IMF Article IV concluding statement: remarks by the Chancellor of the Exchequer

Chancellor's statement at the conclusion of the IMF's 2014 Article IV assessment of the UK.

This was published under the 2010 to 2015 Conservative and Liberal Democrat coalition government

Chancellor of the Exchequer George Osborne giving a speech

I am delighted to welcome Christine Lagarde and her team to the Treasury for the annual International Monetary Fund (IMF) Article IV assessment of the UK.

IMF scrutiny of country, regional and global economies is a vital part of their role in supporting global stability.

I thank them for their thorough work over the past couple of weeks.

This year the IMF forecast that the UK will be the fastest growing major advanced economy in the world.

They say today that growth is becoming more balanced, with encouraging signs that business investment is picking up.

And they give their unequivocal support to our economic plan.

As they say, “the planned fiscal adjustment this year is appropriate” and “over the medium term, fiscal policy should continue to aim to put debt on a firmly declining path.”

I couldn’t put it better myself.

But we must not be complacent. And the IMF today remind us that there is a long way to go - and many risks to our recovery.

Risks abroad – in emerging markets, in the euro area, and with increased geopolitical tensions – and risks at home.

So we have to make Britain more resilient.

That’s why we have to continue to work through our plan to eliminate the deficit and move this country into surplus; and why at the Budget I took steps to make sure we save more, we manufacture more, and we export more.

In the long term, as the IMF put it, “the durability of the recovery depends on productivity growth”.

So we have to work through our plan to cut tax on investment; and to see through our historic infrastructure programme – even when that is controversial.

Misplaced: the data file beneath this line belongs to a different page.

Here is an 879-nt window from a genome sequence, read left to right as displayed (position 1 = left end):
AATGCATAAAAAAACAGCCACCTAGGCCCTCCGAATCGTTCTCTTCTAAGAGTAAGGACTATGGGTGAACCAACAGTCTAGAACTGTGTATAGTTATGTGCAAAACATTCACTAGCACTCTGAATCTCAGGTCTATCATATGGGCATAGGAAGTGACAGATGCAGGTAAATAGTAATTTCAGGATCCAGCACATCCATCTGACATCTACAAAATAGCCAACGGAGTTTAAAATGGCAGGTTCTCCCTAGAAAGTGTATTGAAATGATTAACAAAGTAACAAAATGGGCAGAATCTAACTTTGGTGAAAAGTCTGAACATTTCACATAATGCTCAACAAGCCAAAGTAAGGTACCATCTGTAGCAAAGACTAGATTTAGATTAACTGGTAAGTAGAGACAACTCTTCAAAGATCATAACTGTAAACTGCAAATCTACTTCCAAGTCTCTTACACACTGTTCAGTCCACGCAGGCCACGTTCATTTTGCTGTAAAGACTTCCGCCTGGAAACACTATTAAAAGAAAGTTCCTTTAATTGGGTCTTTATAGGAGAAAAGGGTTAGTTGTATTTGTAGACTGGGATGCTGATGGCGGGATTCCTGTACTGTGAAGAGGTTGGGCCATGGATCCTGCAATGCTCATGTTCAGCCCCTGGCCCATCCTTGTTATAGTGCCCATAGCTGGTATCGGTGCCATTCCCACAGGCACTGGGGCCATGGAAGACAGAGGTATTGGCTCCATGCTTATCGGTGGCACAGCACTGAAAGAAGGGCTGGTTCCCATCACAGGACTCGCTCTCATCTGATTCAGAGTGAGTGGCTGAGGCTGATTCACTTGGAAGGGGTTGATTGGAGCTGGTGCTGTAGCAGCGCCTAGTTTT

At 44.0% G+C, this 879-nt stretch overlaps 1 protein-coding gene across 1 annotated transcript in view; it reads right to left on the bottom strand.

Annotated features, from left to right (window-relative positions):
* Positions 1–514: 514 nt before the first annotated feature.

On unemployment the IMF note that it has fallen rapidly but remains too high.

I agree – that’s why we’re cutting jobs taxes instead of increasing them, and it’s why our welfare reforms are vital in order to ensure that work always pays.

I also agree with the IMF that we need to remain vigilant for any risks that might emerge in the housing market.

That’s why I have given the Financial Policy Committee new macro-prudential tools should they see a risk to financial stability – and as I’ve made clear that includes recommendations to me on the parameters of the Help to Buy scheme.

The only long term answer to Britain’s housing problems is to build many more houses in this country.

That’s why we’ve reformed our planning laws – with new permissions rising and house building up a quarter over the last year.

But the biggest risk to our recovery would be to abandon the economic plan that is working.

This for me is the most important conclusion.

Today’s IMF report shows that our long term economic plan is the right one.

The British economy is firing on all cylinders.

The IMF say we are right to carry on tackling Britain’s budget deficit, fixing the banking system and backing businesses to create jobs.

But they are right also to remind us that many risks remain and that the task is far from done.

I agree, so we will get on and finish the job.

And now I’d like to ask you all to welcome Christine Lagarde who will set out the IMF’s findings in detail – and answer your questions afterwards.

Thank you.

Published 6 June 2014